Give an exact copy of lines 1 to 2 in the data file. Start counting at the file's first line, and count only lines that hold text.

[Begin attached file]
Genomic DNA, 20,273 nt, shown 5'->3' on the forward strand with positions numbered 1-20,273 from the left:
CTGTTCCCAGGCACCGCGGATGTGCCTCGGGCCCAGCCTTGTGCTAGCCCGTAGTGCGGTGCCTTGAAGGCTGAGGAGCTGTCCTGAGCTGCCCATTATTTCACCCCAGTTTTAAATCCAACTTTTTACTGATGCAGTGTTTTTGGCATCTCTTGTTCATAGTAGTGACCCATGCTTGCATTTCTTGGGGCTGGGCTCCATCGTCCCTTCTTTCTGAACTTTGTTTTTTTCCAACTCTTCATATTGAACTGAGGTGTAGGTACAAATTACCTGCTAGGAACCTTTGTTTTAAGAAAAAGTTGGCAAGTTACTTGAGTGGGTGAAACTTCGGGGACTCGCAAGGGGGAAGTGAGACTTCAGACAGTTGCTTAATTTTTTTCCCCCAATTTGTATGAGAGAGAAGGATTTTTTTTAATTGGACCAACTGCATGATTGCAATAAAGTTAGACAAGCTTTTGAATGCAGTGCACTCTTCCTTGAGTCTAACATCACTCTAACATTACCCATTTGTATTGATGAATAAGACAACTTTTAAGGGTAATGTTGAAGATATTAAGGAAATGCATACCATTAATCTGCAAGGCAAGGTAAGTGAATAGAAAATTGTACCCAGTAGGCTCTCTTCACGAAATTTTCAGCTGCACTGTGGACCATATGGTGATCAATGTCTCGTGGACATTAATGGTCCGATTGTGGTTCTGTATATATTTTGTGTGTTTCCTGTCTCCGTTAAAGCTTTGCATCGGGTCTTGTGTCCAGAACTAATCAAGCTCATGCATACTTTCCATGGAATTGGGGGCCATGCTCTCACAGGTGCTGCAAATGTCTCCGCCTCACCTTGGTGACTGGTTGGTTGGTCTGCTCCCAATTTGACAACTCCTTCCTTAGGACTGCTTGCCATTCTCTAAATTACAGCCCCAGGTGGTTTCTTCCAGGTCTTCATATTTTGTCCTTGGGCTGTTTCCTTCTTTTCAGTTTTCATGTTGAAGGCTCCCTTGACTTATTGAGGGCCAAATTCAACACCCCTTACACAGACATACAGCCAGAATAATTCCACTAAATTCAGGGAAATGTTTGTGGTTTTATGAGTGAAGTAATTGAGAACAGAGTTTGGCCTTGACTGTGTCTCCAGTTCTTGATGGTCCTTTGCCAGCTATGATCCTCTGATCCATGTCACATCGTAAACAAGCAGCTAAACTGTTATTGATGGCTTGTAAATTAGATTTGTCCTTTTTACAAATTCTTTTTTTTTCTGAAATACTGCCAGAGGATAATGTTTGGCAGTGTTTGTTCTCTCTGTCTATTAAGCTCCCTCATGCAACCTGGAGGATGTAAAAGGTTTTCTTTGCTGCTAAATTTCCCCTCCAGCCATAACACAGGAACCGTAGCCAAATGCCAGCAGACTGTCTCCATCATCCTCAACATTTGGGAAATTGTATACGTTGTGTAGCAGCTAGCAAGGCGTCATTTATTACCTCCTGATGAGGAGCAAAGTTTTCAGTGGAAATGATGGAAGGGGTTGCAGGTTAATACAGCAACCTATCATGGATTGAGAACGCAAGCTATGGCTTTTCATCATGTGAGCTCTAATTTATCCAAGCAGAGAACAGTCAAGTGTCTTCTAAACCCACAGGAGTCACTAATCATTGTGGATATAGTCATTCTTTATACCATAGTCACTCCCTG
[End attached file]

Genomic DNA, 20,273 nt, shown 5'->3' on the forward strand with positions numbered 1-20,273 from the left:
CTGTTCCCAGGCACCGCGGATGTGCCTCGGGCCCAGCCTTGTGCTAGCCCGTAGTGCGGTGCCTTGAAGGCTGAGGAGCTGTCCTGAGCTGCCCATTATTTCACCCCAGTTTTAAATCCAACTTTTTACTGATGCAGTGTTTTTGGCATCTCTTGTTCATAGTAGTGACCCATGCTTGCATTTCTTGGGGCTGGGCTCCATCGTCCCTTCTTTCTGAACTTTGTTTTTTTCCAACTCTTCATATTGAACTGAGGTGTAGGTACAAATTACCTGCTAGGAACCTTTGTTTTAAGAAAAAGTTGGCAAGTTACTTGAGTGGGTGAAACTTCGGGGACTCGCAAGGGGGAAGTGAGACTTCAGACAGTTGCTTAATTTTTTTCCCCCAATTTGTATGAGAGAGAAGGATTTTTTTTAATTGGACCAACTGCATGATTGCAATAAAGTTAGACAAGCTTTTGAATGCAGTGCACTCTTCCTTGAGTCTAACATCACTCTAACATTACCCATTTGTATTGATGAATAAGACAACTTTTAAGGGTAATGTTGAAGATATTAAGGAAATGCATACCATTAATCTGCAAGGCAAGGTAAGTGAATAGAAAATTGTACCCAGTAGGCTCTCTTCACGAAATTTTCAGCTGCACTGTGGACCATATGGTGATCAATGTCTCGTGGACATTAATGGTCCGATTGTGGTTCTGTATATATTTTGTGTGTTTCCTGTCTCCGTTAAAGCTTTGCATCGGGTCTTGTGTCCAGAACTAATCAAGCTCATGCATACTTTCCATGGAATTGGGGGCCATGCTCTCACAGGTGCTGCAAATGTCTCCGCCTCACCTTGGTGACTGGTTGGTTGGTCTGCTCCCAATTTGACAACTCCTTCCTTAGGACTGCTTGCCATTCTCTAAATTACAGCCCCAGGTGGTTTCTTCCAGGTCTTCATATTTTGTCCTTGGGCTGTTTCCTTCTTTTCAGTTTTCATGTTGAAGGCTCCCTTGACTTATTGAGGGCCAAATTCAACACCCCTTACACAGACATACAGCCAGAATAATTCCACTAAATTCAGGGAAATGTTTGTGGTTTTATGAGTGAAGTAATTGAGAACAGAGTTTGGCCTTGACTGTGTCTCCAGTTCTTGATGGTCCTTTGCCAGCTATGATCCTCTGATCCATGTCACATCGTAAACAAGCAGCTAAACTGTTATTGATGGCTTGTAAATTAGATTTGTCCTTTTTACAAATTCTTTTTTTTTCTGAAATACTGCCAGAGGATAATGTTTGGCAGTGTTTGTTCTCTCTGTCTATTAAGCTCCCTCATGCAACCTGGAGGATGTAAAAGGTTTTCTTTGCTGCTAAATTTCCCCTCCAGCCATAACACAGGAACCGTAGCCAAATGCCAGCAGACTGTCTCCATCATCCTCAACATTTGGGAAATTGTATACGTTGTGTAGCAGCTAGCAAGGCGTCATTTATTACCTCCTGATGAGGAGCAAAGTTTTCAGTGGAAATGATGGAAGGGGTTGCAGGTTAATACAGCAACCTATCATGGATTGAGAACGCAAGCTATGGCTTTTCATCATGTGAGCTCTAATTTATCCAAGCAGAGAACAGTCAAGTGTCTTCTAAACCCACAGGAGTCACTAATCATTGTGGATATAGTCATTCTTTATACCATAGTCACTCCCTG